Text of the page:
Calling for Higher Wages, Bryce Covert Resorts to Force Over Freedom
New York Times contributing opinion writer Bryce Covert wants higher wages. Seemingly missed by Covert is that businesses want higher wages too. Yes, you read that right. Businesses actually want much higher wages. Low-wage labor is very expensive for obvious reasons: it’s less productive as the low wages associated with it suggest, plus the turnover is high. That’s why Henry Ford paid so well in the early 20th century, and it’s why Amazon pays so well in the 21st. The poorly paid frequently quit, and turnover is very expensive.
Seemingly also missed by Covert is where investment is most concentrated. If investors truly pursued the cheapest labor, this would show up through voluminous investment into Detroit, Flint and Jackson, MS, and massive investment outflows from high-wage locales like Boston, New York and San Francisco. Except that the vast majority of VC investment is directed toward concepts in California, Massachusetts and New York. Readers should keep this in mind as this column progresses.
Covert laments the uptick in mergers in 2018 with wages in mind. As she sees it, “All this activity means fewer companies” such that “workers have fewer options when they look for jobs.” Covert believes the latter reduces worker “bargaining power and, in turn, is part of why wages have stagnated.” Covert is incorrect, but what makes her most incorrect is her disdain for freedom.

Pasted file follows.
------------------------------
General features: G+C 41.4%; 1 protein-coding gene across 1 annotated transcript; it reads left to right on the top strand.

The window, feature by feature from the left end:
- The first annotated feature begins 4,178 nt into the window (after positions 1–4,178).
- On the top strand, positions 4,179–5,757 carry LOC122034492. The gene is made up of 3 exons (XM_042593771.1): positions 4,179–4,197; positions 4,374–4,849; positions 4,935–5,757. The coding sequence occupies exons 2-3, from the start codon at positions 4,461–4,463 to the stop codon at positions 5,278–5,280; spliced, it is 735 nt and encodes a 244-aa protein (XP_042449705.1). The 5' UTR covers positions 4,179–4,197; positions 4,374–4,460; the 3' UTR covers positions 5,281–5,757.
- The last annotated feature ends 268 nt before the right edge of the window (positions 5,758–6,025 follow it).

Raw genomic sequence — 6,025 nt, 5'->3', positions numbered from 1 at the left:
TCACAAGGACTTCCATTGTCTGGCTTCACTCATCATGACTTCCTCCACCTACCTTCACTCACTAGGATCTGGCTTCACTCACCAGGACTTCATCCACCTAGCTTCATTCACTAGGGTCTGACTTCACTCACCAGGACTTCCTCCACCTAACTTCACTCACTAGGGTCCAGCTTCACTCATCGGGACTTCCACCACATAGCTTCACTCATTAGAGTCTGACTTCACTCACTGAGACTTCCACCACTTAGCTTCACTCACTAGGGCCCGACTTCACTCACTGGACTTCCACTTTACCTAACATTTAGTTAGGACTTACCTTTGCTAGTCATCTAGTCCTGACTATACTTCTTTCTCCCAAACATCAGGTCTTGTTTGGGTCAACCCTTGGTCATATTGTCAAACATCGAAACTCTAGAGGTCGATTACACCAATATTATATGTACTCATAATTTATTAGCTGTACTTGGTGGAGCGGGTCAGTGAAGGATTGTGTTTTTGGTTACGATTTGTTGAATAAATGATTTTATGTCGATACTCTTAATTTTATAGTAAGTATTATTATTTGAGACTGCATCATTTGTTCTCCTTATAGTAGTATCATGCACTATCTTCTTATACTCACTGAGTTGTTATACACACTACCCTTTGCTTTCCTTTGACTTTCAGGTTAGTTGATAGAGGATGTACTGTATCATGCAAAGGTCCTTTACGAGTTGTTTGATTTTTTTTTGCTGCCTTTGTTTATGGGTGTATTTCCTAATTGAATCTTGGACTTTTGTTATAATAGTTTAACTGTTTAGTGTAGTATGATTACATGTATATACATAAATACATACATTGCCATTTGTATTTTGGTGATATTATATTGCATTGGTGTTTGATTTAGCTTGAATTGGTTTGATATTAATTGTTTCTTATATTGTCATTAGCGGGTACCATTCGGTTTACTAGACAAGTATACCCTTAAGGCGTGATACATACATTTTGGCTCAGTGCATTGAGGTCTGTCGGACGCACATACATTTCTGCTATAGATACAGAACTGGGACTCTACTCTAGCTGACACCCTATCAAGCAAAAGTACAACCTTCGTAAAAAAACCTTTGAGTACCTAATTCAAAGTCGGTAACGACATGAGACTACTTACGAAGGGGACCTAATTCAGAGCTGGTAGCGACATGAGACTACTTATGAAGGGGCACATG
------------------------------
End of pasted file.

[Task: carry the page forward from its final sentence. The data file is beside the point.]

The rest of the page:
Totally ignored by Covert is that companies have owners. They’re individual shareholders. Whatever one thinks of mergers, it can’t be forgotten that they take place at the pleasure of shareholders. When Covert trash-talks merger activity, she’s trash-talking the freedom of shareholders to do with their shares what they wish to.
Covert might say, and in fact does say in so many words, tough on shareholders. As she sees it, low wages today are an effect of “the power of a few consolidated employers to hold down pay.” According Covert, productivity has “continued ever upward” since the 1970s, but “pay has muddled along.” She sees a correlation between big corporations and stagnant pay. Except that there isn’t one. Nor is there stagnant pay.
If anyone doubts this, they need only consider the ten most valuable companies in the world. Nine of them are U.S. based. Does any reader seriously think these large companies employ a wage-stagnated work force? The very notion is silly. Figure that Amazon is one of the world’s top ten, and as part of its HQ2 announcement it indicated that the employees in its second city would be extraordinarily well paid. This isn't Amazon blowing smoke. We know it's not in consideration of all the jockeying among progressive cities for HQ2; cities that a progressive like Covert would feel most comfortable in. In short, it’s the biggest, most “consolidated employers” that can generally pay the most.